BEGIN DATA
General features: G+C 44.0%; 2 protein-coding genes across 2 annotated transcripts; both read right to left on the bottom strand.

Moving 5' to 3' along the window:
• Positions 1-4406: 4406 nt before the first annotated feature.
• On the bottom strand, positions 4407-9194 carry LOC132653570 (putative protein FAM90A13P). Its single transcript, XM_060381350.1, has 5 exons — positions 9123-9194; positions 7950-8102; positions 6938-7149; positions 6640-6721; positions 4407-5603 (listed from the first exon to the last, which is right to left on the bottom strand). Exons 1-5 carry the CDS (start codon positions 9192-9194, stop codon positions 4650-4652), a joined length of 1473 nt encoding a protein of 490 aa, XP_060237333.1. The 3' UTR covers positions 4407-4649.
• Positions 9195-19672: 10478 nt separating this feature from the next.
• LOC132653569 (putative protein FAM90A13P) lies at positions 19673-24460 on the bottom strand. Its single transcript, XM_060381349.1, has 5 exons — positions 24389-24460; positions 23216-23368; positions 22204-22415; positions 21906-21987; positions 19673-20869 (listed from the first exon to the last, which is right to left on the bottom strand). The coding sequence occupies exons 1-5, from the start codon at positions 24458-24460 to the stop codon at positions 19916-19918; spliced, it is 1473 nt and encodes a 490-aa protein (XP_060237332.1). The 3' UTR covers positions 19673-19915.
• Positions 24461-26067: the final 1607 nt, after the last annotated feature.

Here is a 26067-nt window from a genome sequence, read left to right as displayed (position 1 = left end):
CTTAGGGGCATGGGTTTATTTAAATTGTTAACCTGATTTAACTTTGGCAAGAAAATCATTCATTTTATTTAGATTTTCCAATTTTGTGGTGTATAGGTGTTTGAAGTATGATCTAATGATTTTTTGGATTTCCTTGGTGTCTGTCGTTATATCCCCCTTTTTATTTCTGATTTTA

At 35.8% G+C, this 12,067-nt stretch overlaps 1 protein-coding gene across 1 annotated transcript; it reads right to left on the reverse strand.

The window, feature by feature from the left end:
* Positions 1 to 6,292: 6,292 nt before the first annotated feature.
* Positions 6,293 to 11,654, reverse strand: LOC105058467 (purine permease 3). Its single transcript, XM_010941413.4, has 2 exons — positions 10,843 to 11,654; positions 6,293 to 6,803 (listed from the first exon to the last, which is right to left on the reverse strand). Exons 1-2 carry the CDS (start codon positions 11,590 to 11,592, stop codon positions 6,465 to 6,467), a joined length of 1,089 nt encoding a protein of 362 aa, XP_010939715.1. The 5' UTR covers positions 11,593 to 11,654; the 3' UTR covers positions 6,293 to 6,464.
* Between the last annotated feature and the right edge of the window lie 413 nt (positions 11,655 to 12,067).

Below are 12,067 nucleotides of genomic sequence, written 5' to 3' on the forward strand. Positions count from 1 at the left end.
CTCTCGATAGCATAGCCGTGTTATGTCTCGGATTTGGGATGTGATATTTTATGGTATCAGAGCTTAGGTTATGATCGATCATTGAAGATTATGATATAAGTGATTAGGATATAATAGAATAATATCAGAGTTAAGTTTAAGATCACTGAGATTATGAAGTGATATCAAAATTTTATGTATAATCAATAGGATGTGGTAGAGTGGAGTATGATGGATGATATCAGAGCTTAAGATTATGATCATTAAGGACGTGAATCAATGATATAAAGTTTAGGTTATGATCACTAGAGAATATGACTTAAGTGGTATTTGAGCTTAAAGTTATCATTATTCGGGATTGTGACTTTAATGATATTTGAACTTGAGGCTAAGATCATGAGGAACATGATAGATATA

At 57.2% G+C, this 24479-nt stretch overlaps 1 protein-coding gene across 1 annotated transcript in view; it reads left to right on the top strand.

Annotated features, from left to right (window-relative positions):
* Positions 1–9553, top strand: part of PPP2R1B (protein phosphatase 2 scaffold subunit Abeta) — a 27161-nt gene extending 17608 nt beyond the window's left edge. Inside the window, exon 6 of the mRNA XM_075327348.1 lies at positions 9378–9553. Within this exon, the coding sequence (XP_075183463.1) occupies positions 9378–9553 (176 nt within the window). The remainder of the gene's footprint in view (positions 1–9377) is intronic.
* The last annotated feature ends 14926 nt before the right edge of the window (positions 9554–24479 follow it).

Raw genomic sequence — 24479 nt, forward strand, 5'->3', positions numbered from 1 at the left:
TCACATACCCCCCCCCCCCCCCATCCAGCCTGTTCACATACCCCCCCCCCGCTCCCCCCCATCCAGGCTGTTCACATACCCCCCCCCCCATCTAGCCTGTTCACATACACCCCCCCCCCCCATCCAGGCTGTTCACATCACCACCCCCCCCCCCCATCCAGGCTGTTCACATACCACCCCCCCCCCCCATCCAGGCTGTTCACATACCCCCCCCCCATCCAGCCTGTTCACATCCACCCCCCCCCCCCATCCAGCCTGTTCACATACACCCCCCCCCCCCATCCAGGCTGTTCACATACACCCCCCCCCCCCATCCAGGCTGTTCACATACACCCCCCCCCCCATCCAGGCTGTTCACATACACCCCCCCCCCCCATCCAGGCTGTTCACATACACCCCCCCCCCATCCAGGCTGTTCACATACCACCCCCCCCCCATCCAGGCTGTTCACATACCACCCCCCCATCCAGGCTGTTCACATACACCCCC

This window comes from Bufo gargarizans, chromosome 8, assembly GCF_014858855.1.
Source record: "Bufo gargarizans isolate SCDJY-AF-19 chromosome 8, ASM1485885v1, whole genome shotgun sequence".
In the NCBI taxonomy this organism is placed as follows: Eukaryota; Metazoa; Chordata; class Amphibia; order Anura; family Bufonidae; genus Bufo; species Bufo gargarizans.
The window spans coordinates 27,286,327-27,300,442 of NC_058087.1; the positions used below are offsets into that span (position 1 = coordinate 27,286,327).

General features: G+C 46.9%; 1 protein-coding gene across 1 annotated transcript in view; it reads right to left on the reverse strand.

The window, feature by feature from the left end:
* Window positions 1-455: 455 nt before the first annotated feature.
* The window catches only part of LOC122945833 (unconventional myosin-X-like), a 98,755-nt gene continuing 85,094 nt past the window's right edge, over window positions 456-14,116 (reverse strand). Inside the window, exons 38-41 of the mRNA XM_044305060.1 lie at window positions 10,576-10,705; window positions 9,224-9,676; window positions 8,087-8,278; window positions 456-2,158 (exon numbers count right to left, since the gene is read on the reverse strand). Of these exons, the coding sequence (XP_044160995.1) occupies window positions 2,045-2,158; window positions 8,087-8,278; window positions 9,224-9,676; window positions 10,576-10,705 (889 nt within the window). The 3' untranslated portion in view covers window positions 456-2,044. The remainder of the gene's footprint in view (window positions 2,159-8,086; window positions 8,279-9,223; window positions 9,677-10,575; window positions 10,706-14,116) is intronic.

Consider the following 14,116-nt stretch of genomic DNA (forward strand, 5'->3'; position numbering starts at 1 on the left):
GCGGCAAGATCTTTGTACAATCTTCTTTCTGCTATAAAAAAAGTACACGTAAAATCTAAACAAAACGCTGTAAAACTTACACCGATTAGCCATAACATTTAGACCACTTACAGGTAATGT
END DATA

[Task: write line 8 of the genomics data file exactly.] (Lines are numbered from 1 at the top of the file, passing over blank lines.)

Here is a 26067-nt window from a genome sequence, read left to right as displayed (position 1 = left end):